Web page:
Finally, the ever-cherished but elusive balanced diet! What exactly do we mean when we say “a balanced diet”? Do we need to refer to a food pyramid or graph? Is it a complete 33% split between macronutrients? What does it mean and entail? A balanced diet is simply a diet that gives your body all the nutrients it needs in order to function properly and healthily. In order to achieve this, most of your daily calories should be obtained from fresh fruit and veg, whole grains, nuts, legumes and lean protein sources. This leaves a lot up to interpretation but actually that is how your diet should be, an open canvas on which to try out the full range of healthy options available to you. For a bit more guidance, I would say anywhere from 15-35% of your calories should come from protein, emphasising those lean sources like chicken, turkey and eggs, with the rest of your calories coming from healthy fat and carb sources. The specific macronutrient and calorie profile of your diet will depend on your goals but overall a diet in which you are not restricted from having anything is better for your performance, health, consistency and mental state. If you find adopting one of the aforementioned diets easier to maintain discipline, establish a framework, and potentially even build camaraderie with likeminded people pursuing similar goals, that is fantastic! But never feel dread at the thought of having a carby meal or eating a brownie on the weekend, fitness and health are lifelong pursuits and the only approaches that work are the ones that you can stick to for a lifetime. There is no single way to achieve the goals you want, so try things out and don’t be afraid to ask for help!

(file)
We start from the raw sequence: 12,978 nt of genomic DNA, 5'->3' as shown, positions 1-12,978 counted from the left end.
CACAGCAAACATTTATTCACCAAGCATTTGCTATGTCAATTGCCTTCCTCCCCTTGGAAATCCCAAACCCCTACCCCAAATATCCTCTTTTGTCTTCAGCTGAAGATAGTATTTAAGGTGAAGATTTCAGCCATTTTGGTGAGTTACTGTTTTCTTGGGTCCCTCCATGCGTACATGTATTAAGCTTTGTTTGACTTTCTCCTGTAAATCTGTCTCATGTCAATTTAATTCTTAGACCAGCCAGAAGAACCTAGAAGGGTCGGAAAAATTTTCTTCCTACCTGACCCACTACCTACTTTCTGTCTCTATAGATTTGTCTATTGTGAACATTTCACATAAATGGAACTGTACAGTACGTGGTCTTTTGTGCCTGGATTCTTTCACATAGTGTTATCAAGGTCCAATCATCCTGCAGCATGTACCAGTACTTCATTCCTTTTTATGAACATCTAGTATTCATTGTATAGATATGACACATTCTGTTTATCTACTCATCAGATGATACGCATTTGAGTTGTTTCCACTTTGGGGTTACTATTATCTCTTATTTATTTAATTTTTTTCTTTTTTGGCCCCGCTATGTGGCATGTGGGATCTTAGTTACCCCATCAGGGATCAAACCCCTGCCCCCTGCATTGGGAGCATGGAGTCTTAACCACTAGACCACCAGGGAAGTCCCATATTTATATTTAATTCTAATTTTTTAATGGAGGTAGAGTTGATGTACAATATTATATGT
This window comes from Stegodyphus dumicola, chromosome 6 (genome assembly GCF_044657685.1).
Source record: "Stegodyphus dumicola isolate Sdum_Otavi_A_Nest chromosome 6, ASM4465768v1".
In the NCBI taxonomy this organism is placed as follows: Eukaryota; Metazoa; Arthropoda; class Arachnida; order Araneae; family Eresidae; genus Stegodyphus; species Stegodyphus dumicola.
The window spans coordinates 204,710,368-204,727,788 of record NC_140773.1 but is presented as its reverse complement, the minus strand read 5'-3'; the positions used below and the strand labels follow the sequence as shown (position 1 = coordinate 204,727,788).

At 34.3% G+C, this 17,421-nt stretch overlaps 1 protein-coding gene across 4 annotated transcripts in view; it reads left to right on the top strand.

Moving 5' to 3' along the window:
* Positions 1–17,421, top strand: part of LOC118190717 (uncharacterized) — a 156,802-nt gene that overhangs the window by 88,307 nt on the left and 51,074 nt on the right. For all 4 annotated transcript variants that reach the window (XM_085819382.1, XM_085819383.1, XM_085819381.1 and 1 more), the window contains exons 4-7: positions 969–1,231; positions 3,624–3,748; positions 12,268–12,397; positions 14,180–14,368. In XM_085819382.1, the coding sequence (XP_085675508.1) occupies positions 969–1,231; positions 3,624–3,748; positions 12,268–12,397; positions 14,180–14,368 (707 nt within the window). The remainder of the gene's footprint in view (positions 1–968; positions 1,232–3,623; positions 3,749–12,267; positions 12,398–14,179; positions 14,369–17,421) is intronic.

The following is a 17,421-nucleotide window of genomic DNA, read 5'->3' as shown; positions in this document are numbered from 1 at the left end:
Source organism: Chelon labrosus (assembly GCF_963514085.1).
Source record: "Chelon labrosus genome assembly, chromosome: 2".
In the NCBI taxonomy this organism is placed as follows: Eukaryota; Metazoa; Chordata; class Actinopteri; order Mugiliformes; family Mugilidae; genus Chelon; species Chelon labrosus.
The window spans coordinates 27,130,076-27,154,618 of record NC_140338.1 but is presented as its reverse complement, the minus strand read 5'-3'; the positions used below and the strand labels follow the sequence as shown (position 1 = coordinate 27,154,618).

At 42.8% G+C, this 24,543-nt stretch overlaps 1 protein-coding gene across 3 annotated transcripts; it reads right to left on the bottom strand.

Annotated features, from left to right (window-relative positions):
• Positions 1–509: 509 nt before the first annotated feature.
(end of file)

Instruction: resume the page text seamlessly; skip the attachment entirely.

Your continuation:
In summary, the key to getting the optimal diet is working out how many calories you need to be consuming each day and finding a macronutrient split that suits your body and needs. This may mean adopting one of the set diets or freestyling and doing your own thing. There are no wrong answers! A lot of fitness is about trial and error, and diet is no different. Try lots of things out and don’t be afraid to ask for help! We here at motive8 are committed to helping you achieve your goals and can offer you lots of different perspectives on the challenges you’re looking to tackle. I hope you found this article useful and I look forward to helping you smash your goals for this year and beyond!